> human data. However, it was considered that
> statistical significance should not be a strict criterion for causality,
> but that it should be coupled with reasoned judgment. The
> Bradford-Hill recommendations for judging chance should used, but as
> guidelines not as criteria.
>> g) NRC Recommendations for Tumor Data Analysis: The EHC considered that
> neither the NRC approach nor the
> Agency's proposed approach should be used without modifications. It was
> agreed that the summing of tumor types was not
> scientifically appropriate. However, the occurrence of tumors at different
> sites should be recognized in the weight of evidence
> approach. The decision to sum potencies for independent tumor types should
> be limited to a case-by-case decision. Since
> summing of tumor types or summing of animals with tumors can often "swamp"
> the critical factors for risk assessment, it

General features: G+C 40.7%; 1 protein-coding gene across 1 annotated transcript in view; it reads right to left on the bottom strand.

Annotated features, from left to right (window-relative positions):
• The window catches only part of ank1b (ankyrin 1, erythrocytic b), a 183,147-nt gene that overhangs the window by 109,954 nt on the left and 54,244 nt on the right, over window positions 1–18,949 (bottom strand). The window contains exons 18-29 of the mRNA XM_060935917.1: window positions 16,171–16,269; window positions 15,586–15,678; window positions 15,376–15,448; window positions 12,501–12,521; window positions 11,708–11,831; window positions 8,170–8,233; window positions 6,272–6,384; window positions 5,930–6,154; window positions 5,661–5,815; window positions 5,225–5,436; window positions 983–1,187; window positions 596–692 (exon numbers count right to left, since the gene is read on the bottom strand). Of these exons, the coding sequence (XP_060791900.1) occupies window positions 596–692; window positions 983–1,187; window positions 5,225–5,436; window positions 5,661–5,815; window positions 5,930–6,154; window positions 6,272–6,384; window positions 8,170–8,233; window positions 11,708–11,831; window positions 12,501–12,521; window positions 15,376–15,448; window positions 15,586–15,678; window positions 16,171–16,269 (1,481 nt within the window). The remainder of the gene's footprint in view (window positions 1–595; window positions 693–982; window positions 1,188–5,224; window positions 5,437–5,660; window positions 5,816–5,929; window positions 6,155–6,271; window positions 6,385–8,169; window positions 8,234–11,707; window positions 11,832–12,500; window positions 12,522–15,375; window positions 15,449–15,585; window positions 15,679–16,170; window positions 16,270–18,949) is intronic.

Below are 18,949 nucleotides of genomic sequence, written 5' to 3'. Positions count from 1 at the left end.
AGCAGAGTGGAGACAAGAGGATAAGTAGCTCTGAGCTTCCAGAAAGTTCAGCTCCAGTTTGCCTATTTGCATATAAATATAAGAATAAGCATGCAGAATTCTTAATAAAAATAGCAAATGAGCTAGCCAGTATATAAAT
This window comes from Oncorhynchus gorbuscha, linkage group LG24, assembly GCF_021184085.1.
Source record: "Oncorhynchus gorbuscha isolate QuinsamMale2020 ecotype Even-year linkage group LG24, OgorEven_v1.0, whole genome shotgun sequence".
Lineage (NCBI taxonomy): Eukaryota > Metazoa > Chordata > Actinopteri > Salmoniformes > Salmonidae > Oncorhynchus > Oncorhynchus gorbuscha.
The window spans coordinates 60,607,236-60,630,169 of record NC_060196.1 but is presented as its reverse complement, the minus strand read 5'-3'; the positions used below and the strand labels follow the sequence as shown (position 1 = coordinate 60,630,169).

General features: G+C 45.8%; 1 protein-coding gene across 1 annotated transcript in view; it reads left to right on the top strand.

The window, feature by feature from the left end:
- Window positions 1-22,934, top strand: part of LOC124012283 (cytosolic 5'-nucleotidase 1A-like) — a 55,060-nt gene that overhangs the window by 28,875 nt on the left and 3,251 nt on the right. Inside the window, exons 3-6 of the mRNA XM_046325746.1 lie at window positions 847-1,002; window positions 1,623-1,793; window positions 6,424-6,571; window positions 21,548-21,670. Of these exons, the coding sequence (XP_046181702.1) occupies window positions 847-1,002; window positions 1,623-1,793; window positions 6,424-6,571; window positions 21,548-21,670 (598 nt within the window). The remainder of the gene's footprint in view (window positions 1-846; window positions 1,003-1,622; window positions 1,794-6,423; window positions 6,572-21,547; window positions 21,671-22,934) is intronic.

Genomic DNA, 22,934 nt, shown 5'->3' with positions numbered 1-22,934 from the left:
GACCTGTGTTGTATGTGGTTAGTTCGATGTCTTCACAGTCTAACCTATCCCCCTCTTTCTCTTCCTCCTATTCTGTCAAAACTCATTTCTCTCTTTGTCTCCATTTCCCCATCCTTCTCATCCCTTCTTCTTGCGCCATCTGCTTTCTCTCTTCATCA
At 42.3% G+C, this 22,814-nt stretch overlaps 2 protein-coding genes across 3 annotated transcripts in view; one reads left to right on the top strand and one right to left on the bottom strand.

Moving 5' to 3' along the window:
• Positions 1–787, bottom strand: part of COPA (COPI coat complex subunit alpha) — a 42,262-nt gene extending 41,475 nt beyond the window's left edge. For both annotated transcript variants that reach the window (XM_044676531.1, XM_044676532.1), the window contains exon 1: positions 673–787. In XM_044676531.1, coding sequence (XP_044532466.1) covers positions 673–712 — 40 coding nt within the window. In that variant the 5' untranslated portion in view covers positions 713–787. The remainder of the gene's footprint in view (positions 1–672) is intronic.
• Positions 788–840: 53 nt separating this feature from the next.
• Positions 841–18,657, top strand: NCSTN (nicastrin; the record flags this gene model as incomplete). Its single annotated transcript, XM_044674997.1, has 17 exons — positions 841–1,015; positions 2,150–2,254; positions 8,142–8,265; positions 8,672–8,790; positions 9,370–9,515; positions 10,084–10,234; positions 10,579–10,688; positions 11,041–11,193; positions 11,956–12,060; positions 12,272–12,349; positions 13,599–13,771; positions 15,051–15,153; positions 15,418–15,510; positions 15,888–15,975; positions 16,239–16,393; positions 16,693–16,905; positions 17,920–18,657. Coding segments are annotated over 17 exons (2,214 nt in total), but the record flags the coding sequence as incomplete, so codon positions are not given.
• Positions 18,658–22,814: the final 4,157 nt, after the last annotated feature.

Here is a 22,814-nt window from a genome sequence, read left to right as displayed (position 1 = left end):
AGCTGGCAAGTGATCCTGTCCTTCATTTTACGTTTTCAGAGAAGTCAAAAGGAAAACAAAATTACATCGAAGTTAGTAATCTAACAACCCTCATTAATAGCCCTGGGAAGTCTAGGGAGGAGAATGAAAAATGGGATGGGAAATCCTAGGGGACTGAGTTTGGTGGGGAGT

> was considered that this should not be a routine practice.
>> h) The EHC agreed that the Agency should take susceptibility factors into
> account when they are known. In particular
> concern for children and individuals with polymorphisms should be evaluated
> as potential populations at risk. There was
> considerable discussion regarding a potential generalized uncertainty
> factor for linear extrapolations to human populations;
> there was no consensus for a specific number.
>> Following a brief discussion of report preparation, Dr. Pfitzer adjourned
> the meeting at 1:06 pm.
>> Mr. Samuel Rondberg
>> Designated Federal Official
>> Dr. Emil Pfitzer
The exposure to toxic waste by the epa and the cdc is an abomination to
the American people. I was exposed to carconigens and used as a guiney
pig and have never had any help from the DEP, EPA, CDC ,Health Dept.
Everything has been swept under the carpet. My lawyers are giving me a
royal s-------. No one seems to care. I am still living in a polluted
house where we have carried our drinking water since 1988, can only take
a bird bath because the toxic waste is out of site and no one will help
us . So this is America huh! I pay 1200$ a year taxes for this this is